Asian Teens’ New Fashion Trend: Fake Braces
In America, teenagers have historically viewed having braces on their teeth as a social stigma, with putdowns like “brace face,” “metal mouth” and “train tracks” being par for the course. However, in certain areas of southeastern Asia, teens have begun to regard the orthodontia as a status symbol embodying style and wealth — which isn’t surprising, given how much money legitimate braces can cost. But in Thailand, Indonesia, China and Malayasia, legitimate braces are not what many teenagers (mostly girls) are buying. Cash-strapped kids are opting instead for fake braces applied in beauty salons or sold in do-it-yourself kits with brackets in the shapes of popular characters like Hello Kitty and different colored rubber bands to match their ensembles.
Reportedly inspired in part by local celebrities like Indonesia’s Andika Kangen and Thailand’s Earn the Star and American starlets like Gwen Stefani (who sported cosmetic braces briefly in the ’90s) and Katie Perry (who wore fake braces in an ironically un-glamorous fashion in the music video for “Last Friday Night”), these Asian teens are shelling out around $100 for a set of braces — likely less than 10% of what the genuine dental ware would cost.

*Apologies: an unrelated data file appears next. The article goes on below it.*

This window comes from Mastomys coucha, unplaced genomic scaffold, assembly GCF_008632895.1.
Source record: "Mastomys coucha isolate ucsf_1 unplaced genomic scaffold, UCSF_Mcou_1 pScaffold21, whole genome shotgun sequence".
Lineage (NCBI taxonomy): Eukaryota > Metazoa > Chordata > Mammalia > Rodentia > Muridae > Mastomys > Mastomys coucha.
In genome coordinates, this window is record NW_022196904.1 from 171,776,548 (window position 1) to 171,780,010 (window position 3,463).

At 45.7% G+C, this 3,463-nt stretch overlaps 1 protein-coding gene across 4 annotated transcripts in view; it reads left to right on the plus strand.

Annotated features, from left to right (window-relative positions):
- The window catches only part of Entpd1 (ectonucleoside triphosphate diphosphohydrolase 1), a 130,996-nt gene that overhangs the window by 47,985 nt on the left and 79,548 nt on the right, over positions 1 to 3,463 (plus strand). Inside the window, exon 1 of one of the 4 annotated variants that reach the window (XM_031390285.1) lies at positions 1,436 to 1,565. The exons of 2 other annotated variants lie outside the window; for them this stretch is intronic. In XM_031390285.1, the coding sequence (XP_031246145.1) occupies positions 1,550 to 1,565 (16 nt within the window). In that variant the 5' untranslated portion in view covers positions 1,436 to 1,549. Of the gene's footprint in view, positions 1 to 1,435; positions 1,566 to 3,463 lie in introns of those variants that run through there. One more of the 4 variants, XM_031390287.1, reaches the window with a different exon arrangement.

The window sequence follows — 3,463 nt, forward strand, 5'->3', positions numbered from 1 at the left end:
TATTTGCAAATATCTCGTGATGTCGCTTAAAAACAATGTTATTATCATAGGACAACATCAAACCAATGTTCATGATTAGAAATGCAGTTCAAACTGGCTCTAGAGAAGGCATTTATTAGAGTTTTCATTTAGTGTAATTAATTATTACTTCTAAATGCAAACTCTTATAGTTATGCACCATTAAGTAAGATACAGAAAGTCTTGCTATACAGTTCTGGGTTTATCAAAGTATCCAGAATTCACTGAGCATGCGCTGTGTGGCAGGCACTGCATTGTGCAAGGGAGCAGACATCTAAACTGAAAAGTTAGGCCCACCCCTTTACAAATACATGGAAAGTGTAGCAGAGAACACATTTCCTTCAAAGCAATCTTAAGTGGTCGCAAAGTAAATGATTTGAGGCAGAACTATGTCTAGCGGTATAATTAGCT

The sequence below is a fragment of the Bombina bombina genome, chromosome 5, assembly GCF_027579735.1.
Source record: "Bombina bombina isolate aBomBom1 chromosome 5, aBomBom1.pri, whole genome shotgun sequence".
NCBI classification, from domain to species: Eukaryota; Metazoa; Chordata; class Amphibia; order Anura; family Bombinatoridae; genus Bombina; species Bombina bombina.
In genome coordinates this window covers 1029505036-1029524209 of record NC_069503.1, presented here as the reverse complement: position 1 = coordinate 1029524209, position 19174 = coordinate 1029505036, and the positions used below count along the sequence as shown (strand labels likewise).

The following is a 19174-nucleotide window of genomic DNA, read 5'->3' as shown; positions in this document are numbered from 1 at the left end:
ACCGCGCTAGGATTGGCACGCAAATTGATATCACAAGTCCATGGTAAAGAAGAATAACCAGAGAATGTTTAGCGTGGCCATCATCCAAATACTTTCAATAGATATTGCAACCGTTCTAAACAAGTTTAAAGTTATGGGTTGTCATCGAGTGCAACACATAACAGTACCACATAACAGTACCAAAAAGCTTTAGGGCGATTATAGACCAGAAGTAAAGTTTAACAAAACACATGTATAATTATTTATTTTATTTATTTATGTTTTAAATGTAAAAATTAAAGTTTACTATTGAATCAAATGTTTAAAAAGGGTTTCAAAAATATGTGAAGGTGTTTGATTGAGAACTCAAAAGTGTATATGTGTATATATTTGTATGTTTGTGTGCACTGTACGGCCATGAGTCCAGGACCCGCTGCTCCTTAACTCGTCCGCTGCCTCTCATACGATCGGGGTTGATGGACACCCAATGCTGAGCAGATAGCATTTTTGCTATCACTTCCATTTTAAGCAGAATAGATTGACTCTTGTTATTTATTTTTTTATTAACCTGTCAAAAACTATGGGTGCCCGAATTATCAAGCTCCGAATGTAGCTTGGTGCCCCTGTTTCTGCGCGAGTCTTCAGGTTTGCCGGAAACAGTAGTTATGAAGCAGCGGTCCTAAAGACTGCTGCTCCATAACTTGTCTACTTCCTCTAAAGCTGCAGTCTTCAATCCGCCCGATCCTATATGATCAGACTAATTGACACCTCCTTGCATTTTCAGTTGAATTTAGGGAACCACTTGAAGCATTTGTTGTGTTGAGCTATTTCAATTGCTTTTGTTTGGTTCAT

But the fad is not without its dangers. Even braces installed by dental professionals can have their share of negative side effects — headaches, jaw pain, tissue damage, irritation, tooth decay and underdeveloped roots — so imagine what damage knockoff braces installed by beauty salon workers can do. Thai authorities have issued warnings that fake braces can cause infections, blood poisoning, nerve damage and choking; some even contain potentially poisonous lead. To date, so-called “fashion braces” have been blamed for the deaths of two Thai teens who succumbed to complications from infections, prompting Thailand’s government to ban the product. In Indonesia, however, fake braces remain legal, despite the health threats.
(Sources: The Associated Press, Vice, Venus Buzz)